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Remember my fine readers, feeback is love!
Vanessa Ives fought the urge to giggle and open her eyes as she was awoken by tickles to her feet.
The person behind those little fingers that she counted every night now, had lately become her anchor in this life. Heloise came to bring her light, now she understood. At the time of her daughter's birth, she had been locked into her bedroom in the home of her parents and her mother had convinced everyone that Vanessa had been sent to a convent in France, to repent on her sins and find her way to God again, while she, Claire Ives, was miraculously expecting a second child.
Heloise had been born into a world containing a cold and cruel number of lies.
There was a storm the night her daughter was born. Because of the strong winds, muddy roads, lightning and heavy raining, the midwives nearly failed to arrive. There couldn't have been a more perfect occasion. It had been quick and easy, the next day she was on her feet, barely having held her child and was being sent in the middle of the night to the hospice her parents had thought fit for her to retreat to, with the purpose of curing Vanessa of her hysteria and so that no one would ever find out.
Milk streamed from her breasts and the pain killed her. The pain of her baby's absence inside of her, the pain of the torture they called a mental treatment, the pain of abandonment and humiliation. She could have hated them forever, her parents, but poor them—didn't know better. Couldn't think beyond a world of false appearances, social conventions, repressing customs and the pointless and undermining opinions of others such as they yearned to be.
And it felt almost unreal that she was here, on their little home on the moors, together as mother and daughter-and somewhat happy.
This wasn't a home with the comforts of the large and decorated mansion they had both been born and brought up in. But for certain, this was a home where they could run outside, do as they like, say what they want to say, without reprimanding eyes and hands of nannies, tutors and bitter German governesses.
Of course Heloise was a child and she had to do those things that her mother and caretakers had for a long time done with her: send her to bed, admonish her on the use of vulgar and bad language, tell her to take a bath, insist with her to go take a bath; tell her not to run where she couldn't see her and to never speak or go off with strangers, unaccompanied.
And Heloise was probably not the easiest child to be raising.
She was a little ball of fire and energy. She spoke whatever she felt like speaking. She had no use for cloth napkins or cutting knives while eating. She hated to comb her hair and fought to not have it cut. She couldn't see a piece of paper that imediately the entire house was littered with tiny cut-out pieces. She spoke loudly and her legs were constantly swinging out of anxiety. She had a much larger preference for adventure books and could care less about poetry. Heloise ran around in the limits of their garden, scared off all of the birds, climbed up on the roof, baked mud pies for lunch and for hours on end would speak to her imaginary friends Cissy, an old lady and Mimi, a talking purple cat.
Vanessa would smile and at the same time worry about her antics. She cooked and cleaned for double and every single day she had filthy stockings and skirts to wash. But she hadn't been this content in a while. Her daughter almost filled that little spot in her heart, that spot he had left empty with his departure.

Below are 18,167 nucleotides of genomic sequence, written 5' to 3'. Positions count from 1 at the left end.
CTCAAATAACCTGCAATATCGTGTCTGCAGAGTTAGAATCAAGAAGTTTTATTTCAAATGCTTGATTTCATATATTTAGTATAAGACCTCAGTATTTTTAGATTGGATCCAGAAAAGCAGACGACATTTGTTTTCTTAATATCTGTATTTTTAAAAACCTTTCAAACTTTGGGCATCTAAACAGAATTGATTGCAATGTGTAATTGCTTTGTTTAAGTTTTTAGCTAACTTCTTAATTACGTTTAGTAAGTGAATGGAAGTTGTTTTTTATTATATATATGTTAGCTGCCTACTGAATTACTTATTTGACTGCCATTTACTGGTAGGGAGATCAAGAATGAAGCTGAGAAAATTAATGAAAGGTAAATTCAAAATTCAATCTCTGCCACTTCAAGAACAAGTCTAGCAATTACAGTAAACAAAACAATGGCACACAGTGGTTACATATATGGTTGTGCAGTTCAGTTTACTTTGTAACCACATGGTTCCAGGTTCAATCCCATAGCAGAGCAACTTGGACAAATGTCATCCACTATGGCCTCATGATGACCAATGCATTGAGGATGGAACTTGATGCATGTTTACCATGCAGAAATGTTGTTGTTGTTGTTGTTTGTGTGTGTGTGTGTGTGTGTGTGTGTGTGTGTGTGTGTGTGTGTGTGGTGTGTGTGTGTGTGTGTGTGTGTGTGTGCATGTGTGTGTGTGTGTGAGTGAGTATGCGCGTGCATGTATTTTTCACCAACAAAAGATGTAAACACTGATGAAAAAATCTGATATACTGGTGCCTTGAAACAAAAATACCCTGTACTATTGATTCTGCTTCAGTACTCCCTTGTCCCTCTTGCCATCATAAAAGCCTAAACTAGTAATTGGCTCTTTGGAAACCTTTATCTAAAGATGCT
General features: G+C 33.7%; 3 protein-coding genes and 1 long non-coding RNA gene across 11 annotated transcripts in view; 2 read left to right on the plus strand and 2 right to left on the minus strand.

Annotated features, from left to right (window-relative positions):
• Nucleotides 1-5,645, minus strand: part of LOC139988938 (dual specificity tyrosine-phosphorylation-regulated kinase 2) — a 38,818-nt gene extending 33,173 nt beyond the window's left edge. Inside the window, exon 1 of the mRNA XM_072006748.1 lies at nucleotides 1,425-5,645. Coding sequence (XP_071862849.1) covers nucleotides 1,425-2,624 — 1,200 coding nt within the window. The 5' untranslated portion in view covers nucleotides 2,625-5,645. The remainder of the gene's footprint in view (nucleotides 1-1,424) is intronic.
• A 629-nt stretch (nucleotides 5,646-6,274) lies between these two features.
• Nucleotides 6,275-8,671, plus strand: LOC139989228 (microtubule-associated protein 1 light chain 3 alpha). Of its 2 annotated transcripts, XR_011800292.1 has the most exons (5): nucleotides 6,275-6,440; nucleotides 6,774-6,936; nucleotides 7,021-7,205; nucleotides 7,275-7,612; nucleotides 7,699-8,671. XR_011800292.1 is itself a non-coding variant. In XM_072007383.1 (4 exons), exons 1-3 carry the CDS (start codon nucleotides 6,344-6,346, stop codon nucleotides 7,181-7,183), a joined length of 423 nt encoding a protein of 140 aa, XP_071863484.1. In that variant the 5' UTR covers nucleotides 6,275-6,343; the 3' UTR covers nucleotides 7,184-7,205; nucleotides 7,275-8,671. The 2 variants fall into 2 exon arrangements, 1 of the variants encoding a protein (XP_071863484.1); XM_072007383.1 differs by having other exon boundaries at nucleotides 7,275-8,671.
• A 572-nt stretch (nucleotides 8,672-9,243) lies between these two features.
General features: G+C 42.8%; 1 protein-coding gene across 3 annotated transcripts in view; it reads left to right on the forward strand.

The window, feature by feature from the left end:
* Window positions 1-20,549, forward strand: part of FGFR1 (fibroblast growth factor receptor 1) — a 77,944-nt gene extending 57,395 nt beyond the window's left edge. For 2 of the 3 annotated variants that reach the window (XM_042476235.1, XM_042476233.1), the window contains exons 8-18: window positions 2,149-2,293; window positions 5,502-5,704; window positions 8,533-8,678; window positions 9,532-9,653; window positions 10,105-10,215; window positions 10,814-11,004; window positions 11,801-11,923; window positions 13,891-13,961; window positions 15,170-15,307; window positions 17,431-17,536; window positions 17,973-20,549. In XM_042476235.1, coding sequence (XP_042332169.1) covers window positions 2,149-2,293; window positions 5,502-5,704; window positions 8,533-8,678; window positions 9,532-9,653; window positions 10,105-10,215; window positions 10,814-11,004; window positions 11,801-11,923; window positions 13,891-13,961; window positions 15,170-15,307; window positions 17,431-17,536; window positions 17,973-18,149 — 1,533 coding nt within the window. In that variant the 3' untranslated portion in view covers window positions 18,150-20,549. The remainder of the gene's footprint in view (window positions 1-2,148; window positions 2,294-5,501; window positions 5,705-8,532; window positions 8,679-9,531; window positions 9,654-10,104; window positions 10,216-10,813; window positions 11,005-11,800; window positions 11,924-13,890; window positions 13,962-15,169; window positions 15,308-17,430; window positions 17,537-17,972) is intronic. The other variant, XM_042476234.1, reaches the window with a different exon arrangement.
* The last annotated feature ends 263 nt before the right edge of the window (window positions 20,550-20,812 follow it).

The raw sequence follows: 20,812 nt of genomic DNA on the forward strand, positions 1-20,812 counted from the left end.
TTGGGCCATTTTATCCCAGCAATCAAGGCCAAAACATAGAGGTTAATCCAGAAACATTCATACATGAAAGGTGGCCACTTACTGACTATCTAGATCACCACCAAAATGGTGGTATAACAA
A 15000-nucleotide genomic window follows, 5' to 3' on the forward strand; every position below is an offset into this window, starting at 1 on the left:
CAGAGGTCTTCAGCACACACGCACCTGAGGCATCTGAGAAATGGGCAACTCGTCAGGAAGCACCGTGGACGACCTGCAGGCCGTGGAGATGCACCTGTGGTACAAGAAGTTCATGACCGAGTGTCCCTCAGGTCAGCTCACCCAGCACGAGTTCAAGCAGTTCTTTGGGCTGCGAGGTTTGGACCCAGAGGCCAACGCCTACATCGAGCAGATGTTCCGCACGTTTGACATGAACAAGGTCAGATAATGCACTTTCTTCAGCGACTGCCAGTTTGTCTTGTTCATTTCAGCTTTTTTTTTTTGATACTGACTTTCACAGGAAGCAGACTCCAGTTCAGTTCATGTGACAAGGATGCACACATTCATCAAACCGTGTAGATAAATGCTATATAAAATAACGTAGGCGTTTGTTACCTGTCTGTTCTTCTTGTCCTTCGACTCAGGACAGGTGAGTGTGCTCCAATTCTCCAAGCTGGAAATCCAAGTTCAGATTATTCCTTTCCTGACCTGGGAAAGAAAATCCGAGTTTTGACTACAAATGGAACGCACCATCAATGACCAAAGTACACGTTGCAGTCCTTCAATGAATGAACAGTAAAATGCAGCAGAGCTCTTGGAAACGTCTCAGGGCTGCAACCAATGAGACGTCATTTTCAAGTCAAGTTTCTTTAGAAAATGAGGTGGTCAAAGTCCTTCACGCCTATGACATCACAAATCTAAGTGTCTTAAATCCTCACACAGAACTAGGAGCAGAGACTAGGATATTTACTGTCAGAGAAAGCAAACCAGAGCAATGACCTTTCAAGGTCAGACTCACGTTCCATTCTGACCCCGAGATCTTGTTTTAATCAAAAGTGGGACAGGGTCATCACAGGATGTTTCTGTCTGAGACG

Heloise loved her unconditionally, would no longer leave her for a minute-and that was good. Her child kept her company, occupied and made her feel an extension of feelings always changing that she could never have imagined. One moment she was laughing, another she was fuming in rage. In another moment, such as when Heloise learned to write her own name, she was filled with pride. And sometimes when Heloise was fast asleep, at her side on that tiny, tiny bed, she would cry in fear that somehow, those which were her greatest enemies could hurt her innocent little girl. But Heloise, couldn't ever mask the solitude she felt without Sembene, Sir Malcolm, Dr. Frankenstein and her Ethan most of all. They too were her family by now and in one way or another she felt in her heart that the family was disrupting and it was all her fault.
She missed Ethan like she had never missed anyother man. She thought of him constantly and this very cottage was where she had ultimately realized her feelings for him. This had been their little home and now he was missing. Dead or alive. In America or Russia or Spain. He was suffering and she was not there with him as he so many times had been with her.
"Mama, I'm hungry, the sun is out, get up!" Vanessa smiled, her eyelids fluttering open and meeting with the blue of her daughter's.
"Oh, but I'm tired!" She faked a yawn, her eyes twinkling with humor.
"I made you a gift..." Heloise said, the hand hidden behind her back revieling an unshapely package wrapped in old newspaper.
"Oh. Thank you, Heloise." Vanessa sat up and took it, unwrapping it carefully. Heloise smiled in delight as the box revealed a square piece of wood that had been painted on in white. A mother and her daughter. It certainly was not the most beautiful piece of art, but it certainly was the most precious gift Vanessa had ever received. "Thank you, my baby scorpion." Vanessa pulled Heloise into a tight hung and smothered her in kisses.
"I want you to be happy, mama... Just as I am happy now with you." And once again Vanessa's eyes filled with tears, but those of joy.